Figure 2.
Click for large image
Figure 2. (a) Color-Doppler at parasternal long axis view showing blood flow through the aortic window, however there is no evidence of color flow through ventricular septum. (b) The 2D parasternal long axis view depicting the aortic window. (c) Parasternal short axis view with color-Doppler revealing aortopulmonary communication as well as redirection of a considerable amount of aortic blood to the right ventricle due to pulmonary regurgitation.

Figure 3.
Click for large image
Figure 3. Doppler image showing high velocity flow, around 7m/s, through the aortopulmonary window.

He was treated with amiodarone, for ventricular tachycardia, according to the guidelines and aspirin.

Patient refused to undergo additional examinations to confirm the diagnosis. At hospital discharge, he no longer had palpitations nor there were changes on ECG consistent with arrhythmias and he was feeling better.


Aortopulmonary window, a communication between ascending aorta and pulmonary trunk in the presence of two separate semilunar valves, causes a left to right shunt which leads to heart failure and pulmonary hypertension that usually evolves rapidly to pulmonary vascular disease. Surgical correction is indicated in all cases as soon as this disorder is diagnosed. If not surgically corrected, mortality is around 40% in the first year of life [2]. Thus, there are limited reports in medical literature of adults with aortopulmonary window [1, 3-6]. It is exceptionally rare for heart failure or pulmonary vascular disease not to develop in an adult with aortopulmonary window, as it is the case with our patient. We believe that two factors may have contributed to our patient’s condition. Firstly, the defect size was not very large, although it is not a size to be underestimated. Secondly but more importantly, we believe that the main saviour for our patient was the moderate pulmonary artery regurgitation, as a large amount of the blood that enters the pulmonary artery trunk from aorta redirects to the right ventricle, thus not overloading the pulmonary vasculature. On the other hand, pulmonary regurgitation is well tolerated as it is a slow developing process, presenting with symptoms in 6% at 20 years of age and 20% by 40 years [7]. Pulmonary regurgitation is frequently manifested with ventricular tachycardia [8], which may be the reason of ventricular tachycardia in our patient. Right ventricular dilatation due to pulmonary regurgitation is believed to be responsible for rhythm disturbances. In our case right ventricle size and function were still within normal reference range; however, pulmonary regurgitation jet, redirecting to the right ventricle a considerable amount of the high velocity flow arriving from aorta, may have been hitting the right ventricular outflow tract constantly thus provoking right ventricular tachycardia.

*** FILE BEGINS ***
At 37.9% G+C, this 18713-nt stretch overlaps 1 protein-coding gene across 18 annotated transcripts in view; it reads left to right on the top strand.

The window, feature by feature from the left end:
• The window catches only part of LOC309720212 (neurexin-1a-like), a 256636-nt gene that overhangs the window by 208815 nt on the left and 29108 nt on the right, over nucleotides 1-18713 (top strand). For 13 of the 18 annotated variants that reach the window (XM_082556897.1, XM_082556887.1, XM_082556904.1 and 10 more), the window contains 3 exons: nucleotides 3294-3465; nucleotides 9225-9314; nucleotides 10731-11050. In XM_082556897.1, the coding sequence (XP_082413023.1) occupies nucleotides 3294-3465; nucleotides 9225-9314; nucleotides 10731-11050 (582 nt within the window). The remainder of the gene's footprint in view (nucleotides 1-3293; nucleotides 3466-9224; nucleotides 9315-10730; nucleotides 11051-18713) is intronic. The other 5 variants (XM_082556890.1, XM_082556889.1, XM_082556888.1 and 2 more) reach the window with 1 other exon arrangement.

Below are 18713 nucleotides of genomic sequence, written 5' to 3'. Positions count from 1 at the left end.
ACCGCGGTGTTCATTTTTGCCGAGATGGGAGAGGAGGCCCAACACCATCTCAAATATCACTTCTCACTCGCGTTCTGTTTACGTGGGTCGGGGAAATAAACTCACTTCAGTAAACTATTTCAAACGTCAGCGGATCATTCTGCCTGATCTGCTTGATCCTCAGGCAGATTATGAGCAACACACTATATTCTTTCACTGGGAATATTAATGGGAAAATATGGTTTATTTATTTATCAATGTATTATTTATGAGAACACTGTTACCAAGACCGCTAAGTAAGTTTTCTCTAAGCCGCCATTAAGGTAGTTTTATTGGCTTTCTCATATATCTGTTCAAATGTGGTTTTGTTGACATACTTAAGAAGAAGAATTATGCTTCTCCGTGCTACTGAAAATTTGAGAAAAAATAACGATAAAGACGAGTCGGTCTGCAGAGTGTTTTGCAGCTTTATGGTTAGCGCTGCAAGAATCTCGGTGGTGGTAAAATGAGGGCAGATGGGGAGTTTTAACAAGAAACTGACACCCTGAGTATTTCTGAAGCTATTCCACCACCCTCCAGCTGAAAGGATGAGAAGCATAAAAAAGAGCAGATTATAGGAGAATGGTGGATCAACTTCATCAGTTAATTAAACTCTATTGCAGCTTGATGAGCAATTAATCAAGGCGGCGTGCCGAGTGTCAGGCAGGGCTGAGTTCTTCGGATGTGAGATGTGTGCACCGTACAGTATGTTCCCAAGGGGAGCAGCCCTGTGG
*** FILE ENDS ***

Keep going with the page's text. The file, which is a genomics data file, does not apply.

VSD diagnosed in childhood in our patient may have closed spontaneously, as it is not detected currently. However, the similarity of the murmur produced by VSD and aortopulmonary window may have satisfied, at that time, the physician with the diagnosis of VSD thus failing to notice the aortopulmonary window. Aortopulmonary windows are often misdiagnosed or overlooked, although as long as this very rare malformation it is kept in mind it can be easily diagnosed by echocardiography [9]. Furthermore, aortopulmonary window is known to be associated with other congenital cardiac disorders such as coarctation of aorta, tetralogy Fallot, transposition of the great arteries and so forth [10, 11].

Limitation of this case presentation is that cardiac catheterization and magnetic resonance imaging (MRI) have not been performed to confirm the diagnosis, although echocardiography is a reliable tool for diagnosing aortopulmonary window.


This is an exceptional rare case of an adult with aortopulmonary window without symptoms or signs of heart failure and pulmonary hypertension. Pulmonary artery regurgitation may serve as a saviour in this rare asymptomatic adult patient with aortopulmonary window, since a large amount of blood that enters the pulmonary trunk from the aorta redirects toward the right ventricle thus not overloading the pulmonary vasculature. Ventricular tachycardia may be the sole clinical presentation in an adult patient with aortopulmonary window and moderate pulmonary window.


We would like to thank all the medical personnel of Cardiology Clinic that were involved in diagnosing and treating this patient.

Financial Support


Conflict of Interest

The authors declare that they have no conflict of interest.